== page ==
Defying Gravity

Defying Gravity
Caroline O’Connor, Naomi Price and Irene Lysiuk. Guest: Luke Kennedy. Musical Director: James Dobinson. Concert Hall, QPAC. 8 January 2022

At the last minute Amy Lehpamer, who was one of Defying Gravity’s leading ladies, had to pull out because of Covid, so her replacement, Opera Queensland allumna Irena Lysiuk had 48 hours to learn the whole show. A formidable feat, but she came through with flying colors and her vocals more than matched her esteemed co-stars Caroline O’Connor and Naomi Price.

A capacity house rose to the occasion giving thunderous support to the three divas who were obviously thrilled to be back on stage doing what they do best.

The opening number ‘Broadway Baby’ said it all - a fabulous reading of the Sondheim Follies hit that blew the roof of the Hall. With James Dobinson leading a 12-piece band, these three performers blended seamlessly with powerhouse vocals.

Broadway and West End veteran O’Connor promised a night of showstoppers and that’s what we got. She saluted Streisand and her eightieth birthday year by singing Funny Girl’s ‘Don’t Rain On My Parade’, Judy Garland with a swinging medley of ‘You Made Me Love You’, ‘For Me and My Gal’ and ‘The Trolley Song’ and Jerry Herman with Mack and Mabel’s ‘Time Heals Everything’.

Price sang the heart out of Mamma Mia!’s ‘Winner Takes It All’, did a scat/swing version of My Fair Lady’s ‘Wouldn’t It Be Loverly’, and, with Lysiuk, hit the money notes on Wicked’s ‘Defying Gravity’.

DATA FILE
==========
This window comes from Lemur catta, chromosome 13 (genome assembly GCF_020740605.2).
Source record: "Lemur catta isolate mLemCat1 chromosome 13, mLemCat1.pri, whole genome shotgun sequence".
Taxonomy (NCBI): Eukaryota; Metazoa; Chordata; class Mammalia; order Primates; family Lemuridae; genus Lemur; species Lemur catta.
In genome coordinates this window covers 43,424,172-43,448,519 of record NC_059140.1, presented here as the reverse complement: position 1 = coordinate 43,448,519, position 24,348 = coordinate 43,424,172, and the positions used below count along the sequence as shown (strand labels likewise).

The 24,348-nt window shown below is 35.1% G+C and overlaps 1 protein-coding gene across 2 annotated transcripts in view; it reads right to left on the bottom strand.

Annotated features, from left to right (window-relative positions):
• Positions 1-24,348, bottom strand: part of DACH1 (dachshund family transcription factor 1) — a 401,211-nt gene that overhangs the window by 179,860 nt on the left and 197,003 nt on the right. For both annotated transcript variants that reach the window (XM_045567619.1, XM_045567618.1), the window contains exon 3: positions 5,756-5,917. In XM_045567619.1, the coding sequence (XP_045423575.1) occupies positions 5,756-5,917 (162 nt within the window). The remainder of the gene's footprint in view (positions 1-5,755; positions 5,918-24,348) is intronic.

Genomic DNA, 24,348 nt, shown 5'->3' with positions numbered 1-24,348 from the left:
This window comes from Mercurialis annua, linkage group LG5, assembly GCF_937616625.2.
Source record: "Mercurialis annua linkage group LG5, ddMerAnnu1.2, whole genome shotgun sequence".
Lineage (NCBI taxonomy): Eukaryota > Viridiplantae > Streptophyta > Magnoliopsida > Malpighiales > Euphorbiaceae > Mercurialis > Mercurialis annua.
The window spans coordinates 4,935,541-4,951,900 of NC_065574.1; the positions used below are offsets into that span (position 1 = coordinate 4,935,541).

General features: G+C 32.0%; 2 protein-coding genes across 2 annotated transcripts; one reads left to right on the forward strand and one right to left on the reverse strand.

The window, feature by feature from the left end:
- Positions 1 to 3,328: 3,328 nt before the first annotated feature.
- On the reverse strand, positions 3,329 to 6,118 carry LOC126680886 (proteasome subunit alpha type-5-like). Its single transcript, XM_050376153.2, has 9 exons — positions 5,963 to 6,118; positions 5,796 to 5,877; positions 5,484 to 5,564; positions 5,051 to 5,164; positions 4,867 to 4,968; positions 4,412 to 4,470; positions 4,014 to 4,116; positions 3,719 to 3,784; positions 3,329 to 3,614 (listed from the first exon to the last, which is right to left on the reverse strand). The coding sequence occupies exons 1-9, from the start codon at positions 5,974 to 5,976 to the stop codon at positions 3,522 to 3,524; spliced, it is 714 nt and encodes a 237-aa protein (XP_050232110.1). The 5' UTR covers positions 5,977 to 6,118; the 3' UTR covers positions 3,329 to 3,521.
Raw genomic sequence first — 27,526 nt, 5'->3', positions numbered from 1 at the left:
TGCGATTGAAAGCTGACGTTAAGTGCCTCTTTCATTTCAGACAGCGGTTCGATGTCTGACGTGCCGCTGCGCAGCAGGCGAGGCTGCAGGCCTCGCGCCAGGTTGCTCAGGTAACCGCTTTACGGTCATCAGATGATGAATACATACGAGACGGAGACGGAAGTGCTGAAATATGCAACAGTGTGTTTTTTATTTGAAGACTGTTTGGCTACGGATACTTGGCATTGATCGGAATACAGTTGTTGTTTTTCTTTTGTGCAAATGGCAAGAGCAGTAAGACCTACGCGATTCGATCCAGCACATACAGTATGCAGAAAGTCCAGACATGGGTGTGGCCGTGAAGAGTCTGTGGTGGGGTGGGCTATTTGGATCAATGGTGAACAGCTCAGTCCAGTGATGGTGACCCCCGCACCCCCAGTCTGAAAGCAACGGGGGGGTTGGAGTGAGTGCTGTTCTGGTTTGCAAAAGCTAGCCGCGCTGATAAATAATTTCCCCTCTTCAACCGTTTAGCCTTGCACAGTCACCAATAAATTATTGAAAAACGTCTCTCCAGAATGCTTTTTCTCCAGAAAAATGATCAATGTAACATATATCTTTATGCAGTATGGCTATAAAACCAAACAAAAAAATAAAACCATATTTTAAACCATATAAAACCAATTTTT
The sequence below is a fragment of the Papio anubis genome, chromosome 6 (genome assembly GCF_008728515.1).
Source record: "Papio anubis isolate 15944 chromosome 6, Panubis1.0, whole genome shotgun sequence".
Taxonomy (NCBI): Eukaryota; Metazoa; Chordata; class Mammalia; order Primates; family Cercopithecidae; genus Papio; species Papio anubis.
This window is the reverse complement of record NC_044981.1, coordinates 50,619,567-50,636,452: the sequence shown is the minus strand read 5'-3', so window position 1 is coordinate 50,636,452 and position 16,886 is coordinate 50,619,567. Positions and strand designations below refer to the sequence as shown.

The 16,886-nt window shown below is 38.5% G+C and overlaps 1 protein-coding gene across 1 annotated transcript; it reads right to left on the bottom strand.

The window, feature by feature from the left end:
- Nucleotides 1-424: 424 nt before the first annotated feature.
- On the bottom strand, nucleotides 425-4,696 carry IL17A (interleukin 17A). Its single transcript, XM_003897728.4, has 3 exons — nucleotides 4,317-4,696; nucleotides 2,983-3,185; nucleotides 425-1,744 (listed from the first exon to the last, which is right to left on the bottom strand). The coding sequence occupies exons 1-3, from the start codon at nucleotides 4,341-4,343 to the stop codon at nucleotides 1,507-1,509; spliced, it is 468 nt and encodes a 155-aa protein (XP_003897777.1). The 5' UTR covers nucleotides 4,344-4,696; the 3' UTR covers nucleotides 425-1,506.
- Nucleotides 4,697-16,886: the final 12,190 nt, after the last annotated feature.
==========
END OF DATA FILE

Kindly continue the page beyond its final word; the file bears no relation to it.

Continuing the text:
Lysiuk impressed with a sweet ‘pie’ number from Sara Bareilles’ Waitress, and was a plucky Audrey to Luke Kennedy’s Seymour in Little Shop Of Horrors’ ‘Suddenly Seymour.’

Kennedy’s rich vocal pipes were shown off in Chess’ ‘Anthem’ and Les Misérables’ ‘Bring Him Home’, while he and O’Connor had a fun time with a big-band arrangement of Rodgers and Hart’s ‘The Lady Is a Tramp’.

Highlights of the show, and there were many, included Price ‘auditioning’ for the Sweeney Todd role of Mrs Lovett for O’Connor (who played it in Paris), singing Les Miz’s ‘Master of the House’. It was rambunctious and funny, with Price coaxing the audience to sing-a-long even though they were wearing masks. O’Connor followed with the Thénardier reprise of the same song, getting the most out of the bawdy lyrics.

But my favorite was a superb duet by O’Connor and Price of Guys and Dolls’ ‘Marry the Man Today’, Frank Loesser at his best, with sharp lyrics and a killer tune. One of the great showstoppers of all time, their performance was a master-class in musical-theatre singing.

The first act closed with Sweet Charity’s lively ‘There’s Gotta be Something Better Than This’ and the second with a sizzling ‘All That Jazz’ from Chicago. The girls’ patter was folksy, friendly, and amusing, whilst Dobinson’s band were great accompanists ,playing a range of music from rock and folk, to swing and jazz.

A magical night in the theatre!

Peter Pinne

Images: Stewart Tyrell, PhotoCo

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